Thank you, Nancy, for inviting me to write a guest post here on Dabbled–this is one of my favorite sites for creative inspiration, with a nice dose of fun mixed in, so it is an honor to post here.
I was invited to write about letterpress, my latest obsession. Probably more than anything I do or write about on Sewer-Sewist–the blog I co-author with my wonderful husband, Josh–I get wistful-sounding feedback from people who really want to learn letterpress. Unfortunately, letterpress is kind of a hard thing to write a “how-to” for–since it involves equipment that most of us don’t have on hand and requires specialized inks and tools, I thought I’d talk to you about learning letterpress and the language of letterpress. It’s a beautiful art-form that has helped me tremendously in my creative thinking. I also love that it has a practical heritage and connects us to our past, since letterpress printing was revolutionary when it was developed, making the printed word accessible to the masses–not just the wealthy elite who could afford handwritten books. There are lots of interesting resources online about the history of the printing press, but About.com’s guide is a nice, brief overview.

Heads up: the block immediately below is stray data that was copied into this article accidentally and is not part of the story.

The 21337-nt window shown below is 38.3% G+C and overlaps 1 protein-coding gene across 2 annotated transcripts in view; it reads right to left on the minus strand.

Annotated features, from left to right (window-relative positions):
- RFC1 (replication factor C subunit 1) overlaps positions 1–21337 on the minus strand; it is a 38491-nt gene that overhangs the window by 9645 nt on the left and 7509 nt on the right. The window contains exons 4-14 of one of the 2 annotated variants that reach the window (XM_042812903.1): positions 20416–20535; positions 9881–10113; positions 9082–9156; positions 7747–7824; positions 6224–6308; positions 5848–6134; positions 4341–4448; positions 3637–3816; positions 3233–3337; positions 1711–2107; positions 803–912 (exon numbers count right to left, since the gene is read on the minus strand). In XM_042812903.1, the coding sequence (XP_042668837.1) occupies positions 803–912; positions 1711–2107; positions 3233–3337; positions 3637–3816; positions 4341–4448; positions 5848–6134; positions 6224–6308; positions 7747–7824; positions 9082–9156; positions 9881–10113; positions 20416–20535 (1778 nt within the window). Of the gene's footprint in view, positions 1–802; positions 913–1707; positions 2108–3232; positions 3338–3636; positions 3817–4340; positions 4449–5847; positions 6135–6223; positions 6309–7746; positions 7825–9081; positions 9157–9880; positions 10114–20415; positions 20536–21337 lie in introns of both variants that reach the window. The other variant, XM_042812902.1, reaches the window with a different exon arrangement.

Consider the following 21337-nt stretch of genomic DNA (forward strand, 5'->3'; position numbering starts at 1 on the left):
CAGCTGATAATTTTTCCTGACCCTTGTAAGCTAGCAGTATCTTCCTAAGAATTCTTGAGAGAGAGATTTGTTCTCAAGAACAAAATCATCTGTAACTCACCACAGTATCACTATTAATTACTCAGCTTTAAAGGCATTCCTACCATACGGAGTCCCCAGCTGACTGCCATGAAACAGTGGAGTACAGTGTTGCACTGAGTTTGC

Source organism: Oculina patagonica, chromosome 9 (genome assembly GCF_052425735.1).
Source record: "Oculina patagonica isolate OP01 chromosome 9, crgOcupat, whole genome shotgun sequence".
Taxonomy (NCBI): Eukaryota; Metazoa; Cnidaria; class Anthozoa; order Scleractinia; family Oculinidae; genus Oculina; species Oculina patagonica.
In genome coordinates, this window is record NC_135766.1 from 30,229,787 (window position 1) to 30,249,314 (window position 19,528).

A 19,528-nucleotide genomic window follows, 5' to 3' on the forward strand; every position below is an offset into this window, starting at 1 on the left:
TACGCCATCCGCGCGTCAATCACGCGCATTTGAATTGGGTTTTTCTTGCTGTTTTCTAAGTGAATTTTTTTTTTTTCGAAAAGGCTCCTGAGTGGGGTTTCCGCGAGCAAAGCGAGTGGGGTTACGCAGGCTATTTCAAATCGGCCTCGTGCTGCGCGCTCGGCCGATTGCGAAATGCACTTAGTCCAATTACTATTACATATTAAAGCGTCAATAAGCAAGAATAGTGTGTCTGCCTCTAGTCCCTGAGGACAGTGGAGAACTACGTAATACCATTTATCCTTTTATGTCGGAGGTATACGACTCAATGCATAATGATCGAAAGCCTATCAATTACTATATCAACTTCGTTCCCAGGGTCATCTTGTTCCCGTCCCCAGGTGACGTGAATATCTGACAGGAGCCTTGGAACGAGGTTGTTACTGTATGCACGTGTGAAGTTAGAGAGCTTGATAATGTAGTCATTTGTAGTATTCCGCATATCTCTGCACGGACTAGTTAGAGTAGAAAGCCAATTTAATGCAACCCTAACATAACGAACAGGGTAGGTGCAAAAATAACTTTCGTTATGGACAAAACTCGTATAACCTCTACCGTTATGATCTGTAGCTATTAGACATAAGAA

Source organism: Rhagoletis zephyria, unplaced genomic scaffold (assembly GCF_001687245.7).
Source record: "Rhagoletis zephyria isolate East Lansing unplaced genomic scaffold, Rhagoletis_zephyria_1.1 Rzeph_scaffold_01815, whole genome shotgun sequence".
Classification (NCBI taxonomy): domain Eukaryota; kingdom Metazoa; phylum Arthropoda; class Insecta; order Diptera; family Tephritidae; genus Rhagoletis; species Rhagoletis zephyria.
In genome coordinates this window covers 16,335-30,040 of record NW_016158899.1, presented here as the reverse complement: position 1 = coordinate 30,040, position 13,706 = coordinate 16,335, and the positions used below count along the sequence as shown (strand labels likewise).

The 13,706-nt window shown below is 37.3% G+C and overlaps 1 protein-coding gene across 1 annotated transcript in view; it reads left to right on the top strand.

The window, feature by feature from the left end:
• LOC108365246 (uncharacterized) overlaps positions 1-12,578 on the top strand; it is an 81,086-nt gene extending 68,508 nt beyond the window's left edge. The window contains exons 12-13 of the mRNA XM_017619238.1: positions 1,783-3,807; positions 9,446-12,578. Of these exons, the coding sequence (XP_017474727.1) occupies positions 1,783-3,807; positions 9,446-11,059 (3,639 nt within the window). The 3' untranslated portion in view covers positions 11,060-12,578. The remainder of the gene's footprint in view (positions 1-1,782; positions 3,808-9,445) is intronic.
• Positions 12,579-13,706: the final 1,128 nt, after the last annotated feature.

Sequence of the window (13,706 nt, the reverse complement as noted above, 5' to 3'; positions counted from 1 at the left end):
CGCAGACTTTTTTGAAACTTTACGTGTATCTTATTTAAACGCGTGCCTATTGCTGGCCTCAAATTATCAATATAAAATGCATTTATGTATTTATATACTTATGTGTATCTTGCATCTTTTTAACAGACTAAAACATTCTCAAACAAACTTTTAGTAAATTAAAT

While I am normally a big advocate for self-teaching (I taught myself screenprinting, for example), letterpress is the one craft that I really believe that you need to learn from an expert who has not only experience in composing letterpress designs, but who has a good level of familiarity with the equipment with which you will be working. For example, while I have taught people how to printing using a Vandercook press, I would not be qualified to teach anyone how to print with a platen (or clam shell) press–and not learning proper equipment operation can not only lead to damage to pricey, hard-to-fix press, it can also result in physical injury.